Question: Recommended Approach For Copy Number Analysis In Non-Human Organisms
2
gravatar for Noushin N
6.7 years ago by
Noushin N580
Baltimore, MD
Noushin N580 wrote:

Hello everyone,

I was wondering if you can share your experiences on copy number analysis (somatic) in non-human organisms. Since whole genome sequencing is not feasible, I would appreciate hints on array based approaches (e.g. mouse). I will also be glad if such analysis could be possible using whole exome sequencing; in which case my following question would be what the recommended tools are..

Thank you,

Noushin

array mouse copynumber somatic • 2.2k views
ADD COMMENTlink modified 6.7 years ago by Stefano Berri4.1k • written 6.7 years ago by Noushin N580
1
gravatar for Stefano Berri
6.7 years ago by
Stefano Berri4.1k
Cambridge, UK
Stefano Berri4.1k wrote:

Hi. You don't need high coverage data for copy number detection at the resolution of arrays.

You could use CNAnorm. It is designed to detect somatic CNA from low coverage genomic data (2 Million reads would be enough, very affordable if you multiplex on a run) and it does not assumes a particular reference genome (it has extra features if you use hg19, but they are mainly cosmetic)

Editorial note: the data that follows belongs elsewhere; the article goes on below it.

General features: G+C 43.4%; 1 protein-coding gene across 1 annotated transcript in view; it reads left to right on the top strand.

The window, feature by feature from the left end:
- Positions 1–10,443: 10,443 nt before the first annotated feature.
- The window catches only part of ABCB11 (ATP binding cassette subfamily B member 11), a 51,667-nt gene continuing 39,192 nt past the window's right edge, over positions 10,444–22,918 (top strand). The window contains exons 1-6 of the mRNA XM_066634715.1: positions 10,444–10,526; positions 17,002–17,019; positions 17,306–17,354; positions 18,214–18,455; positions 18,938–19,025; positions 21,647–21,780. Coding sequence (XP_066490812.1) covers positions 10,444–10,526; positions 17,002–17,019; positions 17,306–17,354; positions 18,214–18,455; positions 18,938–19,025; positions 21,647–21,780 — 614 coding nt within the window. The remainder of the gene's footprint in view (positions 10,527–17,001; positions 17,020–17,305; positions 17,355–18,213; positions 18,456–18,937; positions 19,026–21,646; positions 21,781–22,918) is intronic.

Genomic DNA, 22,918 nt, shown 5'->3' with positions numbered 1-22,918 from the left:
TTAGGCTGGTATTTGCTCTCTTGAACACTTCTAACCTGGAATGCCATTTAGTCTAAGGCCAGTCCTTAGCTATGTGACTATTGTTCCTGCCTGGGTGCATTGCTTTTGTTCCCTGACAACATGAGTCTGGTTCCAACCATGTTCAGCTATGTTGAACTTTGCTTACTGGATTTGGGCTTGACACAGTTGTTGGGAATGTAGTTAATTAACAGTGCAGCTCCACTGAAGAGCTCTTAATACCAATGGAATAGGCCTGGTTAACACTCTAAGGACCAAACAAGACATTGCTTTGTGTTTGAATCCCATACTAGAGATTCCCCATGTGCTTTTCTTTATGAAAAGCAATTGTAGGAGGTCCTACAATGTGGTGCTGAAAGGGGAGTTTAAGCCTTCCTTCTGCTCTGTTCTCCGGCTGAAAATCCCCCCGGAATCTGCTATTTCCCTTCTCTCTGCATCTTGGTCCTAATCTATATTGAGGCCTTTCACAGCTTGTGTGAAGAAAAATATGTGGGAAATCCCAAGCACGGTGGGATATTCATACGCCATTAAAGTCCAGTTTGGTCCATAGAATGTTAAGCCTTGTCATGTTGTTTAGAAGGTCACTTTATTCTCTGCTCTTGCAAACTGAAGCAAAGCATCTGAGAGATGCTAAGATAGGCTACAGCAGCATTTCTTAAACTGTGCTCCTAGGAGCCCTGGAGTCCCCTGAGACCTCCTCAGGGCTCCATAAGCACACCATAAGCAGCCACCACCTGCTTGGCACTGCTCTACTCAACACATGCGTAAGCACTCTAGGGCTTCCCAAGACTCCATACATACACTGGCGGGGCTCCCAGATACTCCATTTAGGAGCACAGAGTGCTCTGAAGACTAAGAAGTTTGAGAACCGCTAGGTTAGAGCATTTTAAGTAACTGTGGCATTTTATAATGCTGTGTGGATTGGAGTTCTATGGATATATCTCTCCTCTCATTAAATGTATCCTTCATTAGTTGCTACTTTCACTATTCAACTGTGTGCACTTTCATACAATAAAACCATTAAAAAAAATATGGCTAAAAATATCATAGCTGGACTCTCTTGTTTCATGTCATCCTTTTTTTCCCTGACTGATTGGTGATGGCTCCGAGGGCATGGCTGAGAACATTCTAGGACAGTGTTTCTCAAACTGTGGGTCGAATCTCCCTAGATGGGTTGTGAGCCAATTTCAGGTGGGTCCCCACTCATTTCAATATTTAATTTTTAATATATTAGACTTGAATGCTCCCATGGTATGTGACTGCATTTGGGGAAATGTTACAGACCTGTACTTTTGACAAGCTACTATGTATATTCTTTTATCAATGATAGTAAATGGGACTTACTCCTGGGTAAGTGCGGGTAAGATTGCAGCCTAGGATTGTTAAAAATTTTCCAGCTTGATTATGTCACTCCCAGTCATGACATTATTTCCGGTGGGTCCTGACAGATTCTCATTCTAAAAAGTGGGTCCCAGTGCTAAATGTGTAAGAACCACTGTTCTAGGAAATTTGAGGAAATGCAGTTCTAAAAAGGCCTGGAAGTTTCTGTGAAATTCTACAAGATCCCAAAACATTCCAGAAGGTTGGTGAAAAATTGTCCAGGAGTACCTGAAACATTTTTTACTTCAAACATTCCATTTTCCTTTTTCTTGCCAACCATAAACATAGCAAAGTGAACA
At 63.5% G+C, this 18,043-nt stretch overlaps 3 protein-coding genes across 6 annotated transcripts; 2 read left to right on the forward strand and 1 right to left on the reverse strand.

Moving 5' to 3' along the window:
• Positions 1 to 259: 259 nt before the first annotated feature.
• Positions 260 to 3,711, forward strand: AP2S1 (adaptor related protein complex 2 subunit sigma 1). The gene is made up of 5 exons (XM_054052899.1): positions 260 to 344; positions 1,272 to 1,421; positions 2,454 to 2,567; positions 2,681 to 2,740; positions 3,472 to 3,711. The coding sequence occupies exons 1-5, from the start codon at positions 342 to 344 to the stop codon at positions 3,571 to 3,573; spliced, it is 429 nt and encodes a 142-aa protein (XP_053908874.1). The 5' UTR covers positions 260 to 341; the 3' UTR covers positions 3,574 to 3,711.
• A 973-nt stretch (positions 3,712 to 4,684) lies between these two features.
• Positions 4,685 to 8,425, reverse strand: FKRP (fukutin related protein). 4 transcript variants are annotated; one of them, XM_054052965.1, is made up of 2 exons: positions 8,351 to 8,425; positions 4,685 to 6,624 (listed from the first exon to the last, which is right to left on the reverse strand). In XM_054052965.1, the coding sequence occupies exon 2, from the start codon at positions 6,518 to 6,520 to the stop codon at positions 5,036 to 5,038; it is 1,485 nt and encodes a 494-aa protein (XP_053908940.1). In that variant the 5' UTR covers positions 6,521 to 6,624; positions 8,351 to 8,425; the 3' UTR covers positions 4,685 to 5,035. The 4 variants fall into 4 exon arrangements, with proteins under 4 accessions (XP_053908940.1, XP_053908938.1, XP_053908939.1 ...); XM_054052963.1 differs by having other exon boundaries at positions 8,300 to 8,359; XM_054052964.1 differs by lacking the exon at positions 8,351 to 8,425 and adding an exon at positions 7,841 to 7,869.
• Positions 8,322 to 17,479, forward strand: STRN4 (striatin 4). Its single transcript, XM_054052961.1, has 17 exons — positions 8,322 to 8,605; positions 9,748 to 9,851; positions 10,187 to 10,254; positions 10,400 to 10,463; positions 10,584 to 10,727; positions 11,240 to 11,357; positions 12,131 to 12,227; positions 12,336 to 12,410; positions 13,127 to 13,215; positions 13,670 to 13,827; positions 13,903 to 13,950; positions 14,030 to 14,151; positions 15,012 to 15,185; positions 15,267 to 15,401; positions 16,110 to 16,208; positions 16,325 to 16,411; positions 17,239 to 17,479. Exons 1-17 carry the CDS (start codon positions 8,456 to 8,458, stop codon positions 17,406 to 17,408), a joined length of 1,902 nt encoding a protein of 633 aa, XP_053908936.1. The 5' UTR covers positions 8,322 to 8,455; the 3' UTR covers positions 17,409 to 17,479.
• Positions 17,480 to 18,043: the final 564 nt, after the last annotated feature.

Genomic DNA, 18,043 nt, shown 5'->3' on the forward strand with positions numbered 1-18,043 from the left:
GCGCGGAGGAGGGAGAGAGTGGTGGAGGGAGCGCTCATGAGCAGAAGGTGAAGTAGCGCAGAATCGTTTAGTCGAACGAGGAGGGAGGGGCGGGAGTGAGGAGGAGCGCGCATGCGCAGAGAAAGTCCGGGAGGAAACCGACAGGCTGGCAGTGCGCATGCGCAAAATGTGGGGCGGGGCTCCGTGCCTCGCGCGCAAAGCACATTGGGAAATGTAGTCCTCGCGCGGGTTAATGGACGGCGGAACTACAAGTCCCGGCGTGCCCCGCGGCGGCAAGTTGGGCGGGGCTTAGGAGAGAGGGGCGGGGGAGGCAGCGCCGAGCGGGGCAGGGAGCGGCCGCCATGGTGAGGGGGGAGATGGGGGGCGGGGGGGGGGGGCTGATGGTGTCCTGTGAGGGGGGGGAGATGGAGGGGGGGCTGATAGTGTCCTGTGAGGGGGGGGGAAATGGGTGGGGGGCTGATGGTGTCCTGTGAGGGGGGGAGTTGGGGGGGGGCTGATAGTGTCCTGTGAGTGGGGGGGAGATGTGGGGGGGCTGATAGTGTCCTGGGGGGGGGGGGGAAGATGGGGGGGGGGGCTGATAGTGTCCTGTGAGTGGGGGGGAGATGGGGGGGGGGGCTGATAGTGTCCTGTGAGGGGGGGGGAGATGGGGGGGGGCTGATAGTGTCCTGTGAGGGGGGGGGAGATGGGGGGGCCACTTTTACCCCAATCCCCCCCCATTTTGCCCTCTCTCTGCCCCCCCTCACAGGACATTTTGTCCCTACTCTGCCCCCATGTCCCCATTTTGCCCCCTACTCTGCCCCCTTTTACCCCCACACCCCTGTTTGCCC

You could use the development version that has some nice extra features and a better vignette. It will become release in April. I have tested on capture exome data, and it works pretty well. You can find further information and link to the paper here

ADD COMMENTlink modified 6.7 years ago • written 6.7 years ago by Stefano Berri4.1k

Hi Stefano,

Thanks a lot for your suggestion. I looked at the documentation and it looks very promising. I will give it a try and will update this post based on my experience here. Best!

ADD REPLYlink written 6.7 years ago by Noushin N580

Upon getting started to run CNAnorm, I realized that one needs to specify a window width. Can I ask you if you know of any considerations one should be aware of when selecting window size for exome sequencing data?

ADD REPLYlink written 6.7 years ago by Noushin N580

Hi. exome is a bit more tricky becose is uneven, but as a rule of thumb, try to have, as average, 50 reads per window. In gene rich regions you will have more, in gene poor a bit less. HOw many reads do you have in total? Good luck.

Stefano

ADD REPLYlink written 6.7 years ago by Stefano Berri4.1k

Thank you for the prompt response. That is exactly what I had in mind. In the exome scenario, doesn't this requirement favor quite large window sizes on average? My naive sense is that if one wants to brute force 50 reads per window for a fixed window size, the 99% of genome outside coding region will make this optimal window size quite large. I have in excess of 50 million reads. Thanks again!

ADD REPLYlink written 6.7 years ago by Noushin N580

50M reads is quite a lot, actually. In CNAnorm all windows are equally sized. If you set 10Kbp windows, you would get an average of 170 reads per window. Which is plenty. From a quick count, 85% of exons are less than 10Kbp apart, and 93% less than 25kbp apart, so most of your windows will have some reads.

ADD REPLYlink written 6.7 years ago by Stefano Berri4.1k
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